The origins of the Snowdonia 7’s goes way back to 1973 when Cynan Davies an officer in the North Wales Police Training Department decided it would be a good idea if the Police Cadets were to be able to undertake some ‘adventure training’ as it was then called. Being blessed with the Snowdonia National Park on the doorstep he chose the mountain environment as the location to develop them.

Having got the Cadets learning about the mountains, equipment, map reading and hiking long distances, he decided that it would be a good idea challenge other force’s Cadets to a mountain test, an event that would test their Fitness, Teamwork and Endurance.

He devised a seven summit route that they must complete which would truly test them physically, ensuring that they would need big helping of the above three attributes.

Invitations went out and most forces entered a team of 4 Cadets to take on the challenge. Thus the race was thus born in the summer of ‘74, and was named the Snowdonia Seven Mountain Trial.

The rules were simple, each team had to consist of 4 Cadets and each team had to remain together whilst traversing the route and visiting seven named summits. They had to carry a specific list of equipment and wear mountain boots, of a minimum weight of 2lbs each! This basic ethos of the event has remained to this day.

Having been deemed a great success the event was repeated the following year and then repeated each year until 1983 when it became clear that many forces were abolishing the recruitment of Cadets, making the race no longer viable as a cadet only event. So the race was opened up to also include regular officers who wanted to take on the challenge. This format of Cadets alongside Seniors continued for some years, until sadly the last Cadet team raced in 1994.

It was a nice ending for the cadets section as West Midlands Cadets rallied to make them winners of both the first and last cadet race.

In 1996 a relative newcomer to the force and veteran of a mere two ‘Sevens races, a young PC Craig Jones had the temerity to suggest that the race was modernised and that competitors be allowed to use shorts and running shoes. He was promptly rebuked and told that it would be far too dangerous for officers to move in the mountains wearing such minimal equipment!

In 1997 North Wales eventually won their own event for the first ever time, and repeated the feat in 1998. Up to this recent point the regular front runners had been multiple winners Warwickshire, Nuclear Constabulary and Northumbria.

Over the years the race has faced many challenges outside its control, for example Foot and Mouth closing footpaths and a fuel strike meaning that competitors had no fuel to get to Snowdonia!


In 2005 the route was changed to start and finish at Llanberis, the traditional home of Welsh fell running, and this remain the case. Unfortunately for some this also lengthened the route slightly making it 22 miles and 8000 feet of ascent.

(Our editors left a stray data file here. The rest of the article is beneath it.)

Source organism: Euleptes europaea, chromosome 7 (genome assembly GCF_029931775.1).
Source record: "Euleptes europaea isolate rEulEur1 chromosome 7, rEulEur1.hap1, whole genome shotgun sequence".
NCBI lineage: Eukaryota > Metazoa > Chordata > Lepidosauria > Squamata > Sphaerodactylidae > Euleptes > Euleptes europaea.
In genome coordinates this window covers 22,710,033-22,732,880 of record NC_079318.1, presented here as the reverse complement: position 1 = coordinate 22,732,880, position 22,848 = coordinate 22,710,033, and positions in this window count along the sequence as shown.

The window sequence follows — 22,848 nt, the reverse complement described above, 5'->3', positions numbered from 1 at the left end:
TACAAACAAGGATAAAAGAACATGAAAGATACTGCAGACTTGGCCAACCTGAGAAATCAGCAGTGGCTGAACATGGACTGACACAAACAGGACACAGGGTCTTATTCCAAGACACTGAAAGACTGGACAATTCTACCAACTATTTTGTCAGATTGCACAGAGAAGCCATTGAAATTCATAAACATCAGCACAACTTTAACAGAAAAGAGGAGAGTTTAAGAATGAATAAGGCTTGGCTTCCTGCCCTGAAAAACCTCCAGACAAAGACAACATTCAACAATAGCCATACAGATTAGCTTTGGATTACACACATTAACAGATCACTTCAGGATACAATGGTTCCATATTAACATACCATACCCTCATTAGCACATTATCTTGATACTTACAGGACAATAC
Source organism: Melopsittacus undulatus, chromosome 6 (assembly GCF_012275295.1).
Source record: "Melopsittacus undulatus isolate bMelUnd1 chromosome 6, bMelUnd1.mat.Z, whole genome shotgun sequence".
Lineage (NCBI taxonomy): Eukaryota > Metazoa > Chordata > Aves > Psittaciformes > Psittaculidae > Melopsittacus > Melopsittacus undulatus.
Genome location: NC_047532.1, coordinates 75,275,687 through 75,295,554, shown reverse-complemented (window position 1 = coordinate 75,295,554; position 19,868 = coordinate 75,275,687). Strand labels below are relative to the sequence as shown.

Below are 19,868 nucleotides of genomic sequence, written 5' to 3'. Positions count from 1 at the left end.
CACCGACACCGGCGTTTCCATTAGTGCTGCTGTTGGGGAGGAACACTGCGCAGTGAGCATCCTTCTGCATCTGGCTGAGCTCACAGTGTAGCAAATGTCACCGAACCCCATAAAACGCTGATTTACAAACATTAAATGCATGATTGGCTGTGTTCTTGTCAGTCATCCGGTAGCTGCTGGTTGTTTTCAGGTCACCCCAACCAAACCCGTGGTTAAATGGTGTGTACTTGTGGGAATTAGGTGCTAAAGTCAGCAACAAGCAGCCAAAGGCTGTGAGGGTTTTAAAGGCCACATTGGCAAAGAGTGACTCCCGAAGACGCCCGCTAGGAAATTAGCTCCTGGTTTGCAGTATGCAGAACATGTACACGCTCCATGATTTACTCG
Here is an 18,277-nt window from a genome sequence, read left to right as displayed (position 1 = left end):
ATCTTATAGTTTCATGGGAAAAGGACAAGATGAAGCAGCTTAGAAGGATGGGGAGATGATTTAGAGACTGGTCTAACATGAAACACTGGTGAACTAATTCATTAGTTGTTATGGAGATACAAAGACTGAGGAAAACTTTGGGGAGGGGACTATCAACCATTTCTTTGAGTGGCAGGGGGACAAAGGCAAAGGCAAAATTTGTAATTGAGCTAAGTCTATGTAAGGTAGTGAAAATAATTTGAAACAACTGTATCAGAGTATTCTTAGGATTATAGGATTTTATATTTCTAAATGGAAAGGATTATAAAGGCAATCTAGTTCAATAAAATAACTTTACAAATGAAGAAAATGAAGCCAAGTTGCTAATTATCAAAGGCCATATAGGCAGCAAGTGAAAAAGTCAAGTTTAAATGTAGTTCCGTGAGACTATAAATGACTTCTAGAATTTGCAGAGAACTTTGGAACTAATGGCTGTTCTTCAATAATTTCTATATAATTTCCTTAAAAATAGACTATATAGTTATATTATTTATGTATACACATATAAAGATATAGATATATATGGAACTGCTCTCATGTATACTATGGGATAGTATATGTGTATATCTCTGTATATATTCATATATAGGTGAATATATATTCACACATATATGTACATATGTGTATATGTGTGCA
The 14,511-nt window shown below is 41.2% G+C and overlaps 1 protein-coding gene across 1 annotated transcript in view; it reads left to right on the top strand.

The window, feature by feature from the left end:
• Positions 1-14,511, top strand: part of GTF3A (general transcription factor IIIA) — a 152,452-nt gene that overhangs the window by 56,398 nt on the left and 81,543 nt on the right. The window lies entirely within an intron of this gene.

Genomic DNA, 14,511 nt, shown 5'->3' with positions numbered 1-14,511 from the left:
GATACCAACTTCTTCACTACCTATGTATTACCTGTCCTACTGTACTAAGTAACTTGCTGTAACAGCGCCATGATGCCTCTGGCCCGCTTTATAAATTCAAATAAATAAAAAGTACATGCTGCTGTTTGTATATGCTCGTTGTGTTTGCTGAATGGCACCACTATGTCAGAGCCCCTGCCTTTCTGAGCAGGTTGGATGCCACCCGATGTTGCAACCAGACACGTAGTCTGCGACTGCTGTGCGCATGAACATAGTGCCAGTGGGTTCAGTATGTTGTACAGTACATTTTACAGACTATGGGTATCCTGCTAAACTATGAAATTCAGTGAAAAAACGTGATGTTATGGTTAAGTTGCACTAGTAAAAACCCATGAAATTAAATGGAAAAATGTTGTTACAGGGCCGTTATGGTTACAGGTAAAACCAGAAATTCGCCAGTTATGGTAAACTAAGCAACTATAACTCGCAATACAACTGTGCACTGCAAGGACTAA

The event has gradually modernised into the event it is today. Competitors whilst sticking to the original ethos of the event are now allowed to wear fellrunning shoes, shorts and vests if they choose to do so. However if they choose shorts and vests they must continue to carry the long clothing as well as the full equipment list as stipulated in the original rules, sticking to original aim of encouraging each team to move quickly in the mountains with proper full kit.

Over the years we’ve had some memorable moments, with each and every individual having a story to tell; whether they are competitors or marshals, or were just making the tea, the event has had a positive impact on their lives in some way.

And with any ‘extreme sport’ there will always be the odd incident, and the ‘Sevens is no exception, with Ysbyty Gwynedd enjoying its fair share of limping or stretcher borne victims of the mountain. There have been some cracking injuries (literally) and even exciting helicopter rescues, but thankfully nothing that those involved haven’t been able to smile some time later, albeit quite some time for one or two!

Over the years new categories have been introduced to make the event more inclusive, with female and mixed categories and the most recently introduced category is the Super Veterans category, where every team member must be 50 years of age or older. It is remarkable to note that there are a number of competitors who competed in the very first race in 1974 and who still continue to compete!

One thing that comes to a race veteran’s mind when you think of the Snowdonia Seven is the event mugs. Introduced in 1993 the event sponsors at the time Police Mutual Assurance Society actually came up with the idea, but it’s an idea that has endured. With a different design each year they have become collector’s items amongst the longer standing competitors. Even the year of the fuel strike a mug was produced, and we decided to send them out anyway as a consolation to those who had entered. So that year’s mug is unique, the race that never was.

So where are we now and where do we go from here? Well we’re still going strong with the event’s popularity seeming to remain as high as ever. It doesn’t get any easier to organise, with limited money (we are funded entirely from entry fees) and the event is organised entirely by a band of volunteers made up of serving and retired North Wales Police officers and staff. Getting new volunteers and marshals is like pulling teeth and we rely on the same bunch of hardy stalwarts’ year in year out, and we are eternally grateful to each and every one of you.

This year, 2019, is another milestone and the 45th Edition of the race so our t shirts etc will reflect this fact!

It would appear that the original aims of encouraging ‘Fitness, Teamwork and Endurance’ have stood the test of time.